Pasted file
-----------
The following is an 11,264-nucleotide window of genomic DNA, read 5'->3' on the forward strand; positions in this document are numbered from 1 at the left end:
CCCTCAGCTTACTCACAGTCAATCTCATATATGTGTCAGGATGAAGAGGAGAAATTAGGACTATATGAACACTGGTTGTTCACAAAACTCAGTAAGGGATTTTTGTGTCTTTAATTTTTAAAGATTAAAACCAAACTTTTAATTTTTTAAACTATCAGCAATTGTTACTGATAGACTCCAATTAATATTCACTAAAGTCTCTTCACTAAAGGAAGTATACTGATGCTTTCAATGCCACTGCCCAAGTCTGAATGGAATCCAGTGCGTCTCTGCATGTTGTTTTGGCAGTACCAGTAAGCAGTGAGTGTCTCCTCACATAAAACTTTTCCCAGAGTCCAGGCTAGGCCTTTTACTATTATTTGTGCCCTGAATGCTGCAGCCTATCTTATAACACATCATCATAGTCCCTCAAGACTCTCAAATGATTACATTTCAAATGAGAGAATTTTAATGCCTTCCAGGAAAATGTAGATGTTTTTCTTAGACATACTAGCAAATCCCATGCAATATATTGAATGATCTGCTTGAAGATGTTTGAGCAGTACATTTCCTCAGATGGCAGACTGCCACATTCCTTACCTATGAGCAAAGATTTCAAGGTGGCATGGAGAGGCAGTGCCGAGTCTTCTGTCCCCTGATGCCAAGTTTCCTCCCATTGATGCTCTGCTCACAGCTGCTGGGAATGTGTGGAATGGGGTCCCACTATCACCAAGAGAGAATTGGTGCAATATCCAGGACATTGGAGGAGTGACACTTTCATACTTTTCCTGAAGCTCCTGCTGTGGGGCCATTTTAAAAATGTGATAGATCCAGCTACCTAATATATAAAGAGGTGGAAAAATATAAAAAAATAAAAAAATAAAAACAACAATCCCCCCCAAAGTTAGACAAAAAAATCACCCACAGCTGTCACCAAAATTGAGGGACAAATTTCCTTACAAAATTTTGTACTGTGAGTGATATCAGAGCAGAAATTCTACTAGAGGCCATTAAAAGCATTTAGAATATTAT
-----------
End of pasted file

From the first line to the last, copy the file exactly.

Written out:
The following is an 11,264-nucleotide window of genomic DNA, read 5'->3' on the forward strand; positions in this document are numbered from 1 at the left end:
CCCTCAGCTTACTCACAGTCAATCTCATATATGTGTCAGGATGAAGAGGAGAAATTAGGACTATATGAACACTGGTTGTTCACAAAACTCAGTAAGGGATTTTTGTGTCTTTAATTTTTAAAGATTAAAACCAAACTTTTAATTTTTTAAACTATCAGCAATTGTTACTGATAGACTCCAATTAATATTCACTAAAGTCTCTTCACTAAAGGAAGTATACTGATGCTTTCAATGCCACTGCCCAAGTCTGAATGGAATCCAGTGCGTCTCTGCATGTTGTTTTGGCAGTACCAGTAAGCAGTGAGTGTCTCCTCACATAAAACTTTTCCCAGAGTCCAGGCTAGGCCTTTTACTATTATTTGTGCCCTGAATGCTGCAGCCTATCTTATAACACATCATCATAGTCCCTCAAGACTCTCAAATGATTACATTTCAAATGAGAGAATTTTAATGCCTTCCAGGAAAATGTAGATGTTTTTCTTAGACATACTAGCAAATCCCATGCAATATATTGAATGATCTGCTTGAAGATGTTTGAGCAGTACATTTCCTCAGATGGCAGACTGCCACATTCCTTACCTATGAGCAAAGATTTCAAGGTGGCATGGAGAGGCAGTGCCGAGTCTTCTGTCCCCTGATGCCAAGTTTCCTCCCATTGATGCTCTGCTCACAGCTGCTGGGAATGTGTGGAATGGGGTCCCACTATCACCAAGAGAGAATTGGTGCAATATCCAGGACATTGGAGGAGTGACACTTTCATACTTTTCCTGAAGCTCCTGCTGTGGGGCCATTTTAAAAATGTGATAGATCCAGCTACCTAATATATAAAGAGGTGGAAAAATATAAAAAAATAAAAAAATAAAAACAACAATCCCCCCCAAAGTTAGACAAAAAAATCACCCACAGCTGTCACCAAAATTGAGGGACAAATTTCCTTACAAAATTTTGTACTGTGAGTGATATCAGAGCAGAAATTCTACTAGAGGCCATTAAAAGCATTTAGAATATTAT